for I flee to you for refuge.
Teach me to do what pleases you, for you are my God;*
 let your good Spirit lead me on level ground.
Revive me, O Lord, for your name's sake;*
 for your righteousness' sake, bring me out of trouble.

FIRST READING [Ecclesiastes 3:1-2, 9-15]:

For everything there is a season, and a time for every matter under heaven: 
a time to be born, and a time to die;
a time to plant, and a time to pluck up what is planted; 

What gain have the workers from their toil? I have seen the business that God has given to everyone to be busy with. He has made everything suitable for its time; moreover, he has put a sense of past and future into their minds, yet they cannot find out what God has done from the beginning to the end. I know that there is nothing better for them than to be happy and enjoy themselves as long as they live; moreover, it is God’s gift that all should eat and drink and take pleasure in all their toil. I know that whatever God does endures for ever; nothing can be added to it, nor anything taken from it; God has done this, so that all should stand in awe before him. That which is, already has been; that which is to be, already is; and God seeks out what has gone by.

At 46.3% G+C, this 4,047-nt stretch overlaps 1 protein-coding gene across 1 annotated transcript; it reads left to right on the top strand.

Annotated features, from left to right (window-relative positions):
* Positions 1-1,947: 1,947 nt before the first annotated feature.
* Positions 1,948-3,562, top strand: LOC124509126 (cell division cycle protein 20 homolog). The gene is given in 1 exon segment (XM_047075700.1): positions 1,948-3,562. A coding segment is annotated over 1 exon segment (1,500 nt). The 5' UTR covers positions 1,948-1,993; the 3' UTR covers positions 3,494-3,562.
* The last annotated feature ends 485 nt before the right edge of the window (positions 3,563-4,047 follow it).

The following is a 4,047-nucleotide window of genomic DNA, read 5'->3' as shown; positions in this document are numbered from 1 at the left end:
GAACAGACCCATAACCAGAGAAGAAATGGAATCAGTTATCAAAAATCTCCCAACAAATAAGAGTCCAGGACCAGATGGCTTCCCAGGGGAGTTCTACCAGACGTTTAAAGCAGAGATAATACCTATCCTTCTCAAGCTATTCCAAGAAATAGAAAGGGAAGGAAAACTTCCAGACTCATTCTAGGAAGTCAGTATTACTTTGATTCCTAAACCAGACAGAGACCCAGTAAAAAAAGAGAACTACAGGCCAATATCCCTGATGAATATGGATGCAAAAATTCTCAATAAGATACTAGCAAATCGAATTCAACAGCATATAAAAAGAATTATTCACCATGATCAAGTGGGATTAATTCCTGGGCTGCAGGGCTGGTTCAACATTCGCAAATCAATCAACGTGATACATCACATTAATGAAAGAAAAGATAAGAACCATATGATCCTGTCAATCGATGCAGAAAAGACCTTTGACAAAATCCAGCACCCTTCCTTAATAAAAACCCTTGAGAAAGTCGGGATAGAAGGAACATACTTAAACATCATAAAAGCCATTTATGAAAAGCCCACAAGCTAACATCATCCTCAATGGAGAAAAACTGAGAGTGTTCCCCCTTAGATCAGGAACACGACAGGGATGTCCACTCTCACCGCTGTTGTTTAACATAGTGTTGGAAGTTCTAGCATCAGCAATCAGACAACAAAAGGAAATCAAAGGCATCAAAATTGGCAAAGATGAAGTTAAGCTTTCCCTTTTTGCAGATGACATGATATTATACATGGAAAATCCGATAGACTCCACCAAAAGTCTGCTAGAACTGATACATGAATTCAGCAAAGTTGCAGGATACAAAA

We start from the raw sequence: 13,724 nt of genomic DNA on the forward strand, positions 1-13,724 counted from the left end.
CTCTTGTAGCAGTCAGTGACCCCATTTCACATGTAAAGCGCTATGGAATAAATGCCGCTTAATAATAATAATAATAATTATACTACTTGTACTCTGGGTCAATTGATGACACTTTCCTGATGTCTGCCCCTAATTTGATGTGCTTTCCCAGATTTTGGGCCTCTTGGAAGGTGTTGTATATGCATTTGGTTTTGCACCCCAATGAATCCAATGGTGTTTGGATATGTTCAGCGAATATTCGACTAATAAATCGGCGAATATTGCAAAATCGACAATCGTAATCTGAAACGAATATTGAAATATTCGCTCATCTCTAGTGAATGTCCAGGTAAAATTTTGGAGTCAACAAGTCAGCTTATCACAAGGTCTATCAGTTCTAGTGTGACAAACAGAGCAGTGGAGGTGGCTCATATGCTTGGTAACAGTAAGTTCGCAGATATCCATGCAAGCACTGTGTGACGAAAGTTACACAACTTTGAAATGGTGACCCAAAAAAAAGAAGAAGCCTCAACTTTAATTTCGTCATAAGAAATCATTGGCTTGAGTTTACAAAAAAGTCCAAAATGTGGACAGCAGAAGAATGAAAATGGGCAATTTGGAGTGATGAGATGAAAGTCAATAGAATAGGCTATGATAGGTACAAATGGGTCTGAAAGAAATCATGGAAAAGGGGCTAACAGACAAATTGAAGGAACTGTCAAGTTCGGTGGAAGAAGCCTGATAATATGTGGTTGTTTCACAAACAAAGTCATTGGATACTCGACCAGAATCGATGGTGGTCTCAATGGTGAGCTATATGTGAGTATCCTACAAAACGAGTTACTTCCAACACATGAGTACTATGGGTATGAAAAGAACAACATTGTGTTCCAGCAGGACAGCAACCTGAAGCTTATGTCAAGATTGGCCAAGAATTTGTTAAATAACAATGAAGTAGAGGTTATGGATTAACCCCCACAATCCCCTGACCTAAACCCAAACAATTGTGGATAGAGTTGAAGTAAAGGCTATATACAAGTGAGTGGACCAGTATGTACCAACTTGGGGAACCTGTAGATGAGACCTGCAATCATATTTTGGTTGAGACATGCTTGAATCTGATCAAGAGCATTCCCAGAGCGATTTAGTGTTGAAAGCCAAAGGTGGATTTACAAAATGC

HYMN 
Words: Elizabeth Cosnett (born 1936)
© 1980 Stainer & Bell Ltd
Tune: Epworth

Can man by searching find out God
Or formulate his ways? 
Can numbers measure what he is
Or words contain his praise? 

Although his being is too bright
For human eyes to scan, 
His meaning lights our shadowed world
Through Christ, the Son of Man. 

Our boastfulness is turned to shame, 
Our profit counts as loss, 
When earthly values stand beside
The manger and the cross. 

We there may recognise his light, 
May kindle in its rays, 
Find there the source of penitence,